Figure 3 | Data: S&P Dow Jones Indices, us.spindices.com, November 2, 2017

After seven consecutive quarters of contraction, the margins growth rate4 has been accelerating since 2016-Q3. Meanwhile, sales growth has been rising since 2016-Q1, after four consecutive quarters of contraction.

The cycle of comparative earnings growth has turned from easy to difficult as rising sales and margins levels present more challenging hurdles to future growth. This is especially true today as margins (figure-3) have risen to a new millennium record. And we are beginning to feel these effects.

As I warned in December’s Coherent Investor article, “Mid-2017 will be the apex for the silver-lining-tailwind effect of relatively easy comparable EPS growth.”

Why Q4 Expectations May Disappoint

Based on the preceding facts, it is likely that fourth quarter operating earnings estimates are optimistic, and will depress full year results. This again is due mainly to the margins hurdle.

Under these assumptions, Q4 earnings would fall below current estimates by 5.9%.

Figure 4 | Data: S&P Dow Jones Indices, us.spindices.com, November 2, 2017

FactSet5 estimates Q4 revenue growth at 5.9%. But let’s accept the current three-quarters’ average of about 6.2%. To achieve current earnings estimate of $34.74, margins would have to clock in at 10.7% (figure-4). This is a bit optimistic.

There are three things you must know about operating margins.

  1. Margins exhibit serial correlation. Unlike a random coin toss, one quarter’s margin level is highly determined by the previous quarter’s outcome.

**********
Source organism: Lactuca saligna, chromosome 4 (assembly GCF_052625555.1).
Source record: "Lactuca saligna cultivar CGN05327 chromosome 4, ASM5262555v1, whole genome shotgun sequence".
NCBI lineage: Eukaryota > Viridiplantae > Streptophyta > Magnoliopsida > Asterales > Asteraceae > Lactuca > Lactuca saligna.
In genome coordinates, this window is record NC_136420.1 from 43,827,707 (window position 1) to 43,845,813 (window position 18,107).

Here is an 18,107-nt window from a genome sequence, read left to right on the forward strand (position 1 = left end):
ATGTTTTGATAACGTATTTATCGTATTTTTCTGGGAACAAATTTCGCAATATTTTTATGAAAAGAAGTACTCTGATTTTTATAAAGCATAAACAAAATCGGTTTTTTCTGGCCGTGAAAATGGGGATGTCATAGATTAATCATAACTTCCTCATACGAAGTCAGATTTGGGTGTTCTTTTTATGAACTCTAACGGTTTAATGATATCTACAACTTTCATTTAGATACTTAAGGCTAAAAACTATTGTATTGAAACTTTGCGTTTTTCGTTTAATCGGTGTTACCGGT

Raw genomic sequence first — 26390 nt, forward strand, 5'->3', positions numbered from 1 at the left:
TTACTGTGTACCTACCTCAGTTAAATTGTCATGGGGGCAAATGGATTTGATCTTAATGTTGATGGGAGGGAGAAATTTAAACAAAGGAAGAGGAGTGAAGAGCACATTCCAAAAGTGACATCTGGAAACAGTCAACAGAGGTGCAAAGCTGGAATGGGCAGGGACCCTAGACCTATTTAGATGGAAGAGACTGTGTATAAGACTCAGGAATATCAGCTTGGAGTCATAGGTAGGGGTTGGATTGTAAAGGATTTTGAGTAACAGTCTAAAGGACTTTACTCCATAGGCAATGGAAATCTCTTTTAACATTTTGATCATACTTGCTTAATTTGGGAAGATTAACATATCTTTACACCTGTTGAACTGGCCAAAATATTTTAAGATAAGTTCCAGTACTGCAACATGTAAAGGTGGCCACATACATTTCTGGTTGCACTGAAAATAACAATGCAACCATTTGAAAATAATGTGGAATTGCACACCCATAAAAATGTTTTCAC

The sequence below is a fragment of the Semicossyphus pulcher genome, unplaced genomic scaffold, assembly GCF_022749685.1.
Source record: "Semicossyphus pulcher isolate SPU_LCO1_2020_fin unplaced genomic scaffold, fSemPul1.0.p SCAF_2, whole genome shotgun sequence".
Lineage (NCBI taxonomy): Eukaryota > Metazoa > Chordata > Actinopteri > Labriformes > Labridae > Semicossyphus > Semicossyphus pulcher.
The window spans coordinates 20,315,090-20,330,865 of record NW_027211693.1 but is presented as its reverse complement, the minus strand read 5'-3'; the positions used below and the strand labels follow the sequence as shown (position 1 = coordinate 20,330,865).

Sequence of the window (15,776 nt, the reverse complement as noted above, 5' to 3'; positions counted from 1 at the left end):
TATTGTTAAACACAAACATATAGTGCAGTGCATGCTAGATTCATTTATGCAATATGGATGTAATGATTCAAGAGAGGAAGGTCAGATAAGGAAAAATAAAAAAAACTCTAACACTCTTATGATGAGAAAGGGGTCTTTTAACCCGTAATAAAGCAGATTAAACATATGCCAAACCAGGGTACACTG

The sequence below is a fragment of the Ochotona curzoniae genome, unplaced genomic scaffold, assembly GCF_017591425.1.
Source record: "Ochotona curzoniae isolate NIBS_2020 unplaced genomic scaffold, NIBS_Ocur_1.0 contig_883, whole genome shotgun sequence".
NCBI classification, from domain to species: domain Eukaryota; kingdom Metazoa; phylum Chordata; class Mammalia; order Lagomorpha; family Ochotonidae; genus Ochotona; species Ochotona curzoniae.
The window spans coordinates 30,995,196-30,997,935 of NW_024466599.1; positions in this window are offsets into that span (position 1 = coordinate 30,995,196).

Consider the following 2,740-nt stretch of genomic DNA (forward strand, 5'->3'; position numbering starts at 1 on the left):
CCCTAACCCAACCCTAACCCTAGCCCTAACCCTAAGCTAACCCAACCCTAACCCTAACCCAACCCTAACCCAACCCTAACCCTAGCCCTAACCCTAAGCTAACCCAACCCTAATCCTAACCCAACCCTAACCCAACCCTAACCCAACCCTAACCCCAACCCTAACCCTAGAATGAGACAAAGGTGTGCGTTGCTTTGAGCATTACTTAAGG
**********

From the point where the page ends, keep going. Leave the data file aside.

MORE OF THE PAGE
2. Margins are cyclical. Rather than steadily trending in one direction, margin levels oscillate up and down with the business cycle6.
  3. Margins display seasonality. In the past 10-years, fourth quarter margins have dropped on average 6.7% from third quarter levels. The 15-year average decline is 4.3%.

What does this mean to full year 2017 estimates?

Figure 5 | Data: S&P Dow Jones Indices, us.spindices.com, November 2, 2017

Current Q1-3 earnings total $90.91. Let’s say fourth quarter margins match Q3’s millennium record 10.2%. Using FactSet’s 5.9% revenue growth estimate puts Q4 earnings growth at about 16.5% over last year’s $27.90, or $32.56 (figure-5). If Q4 revenue growth matches Q1’s 6.84%, earnings would grow 17.5% to $32.80.

Under these assumptions, Q4 earnings would fall below current estimates by an average 5.9%. The full year’s target drops from $125.25 to between $123.47 and $123.71, and the forward price-earnings ratio climbs from 20.7 to 21.

Tidbit: It is interesting to note that Q2 earnings were the first in ten quarters to exceed 2014-Q3 levels.

Introducing 2018 Earnings Estimates

S&P 500 Index operating earnings for 2018 are estimated at over $144. This translates to 15% growth over current 2017 estimates. At first blush, this may also be optimistic.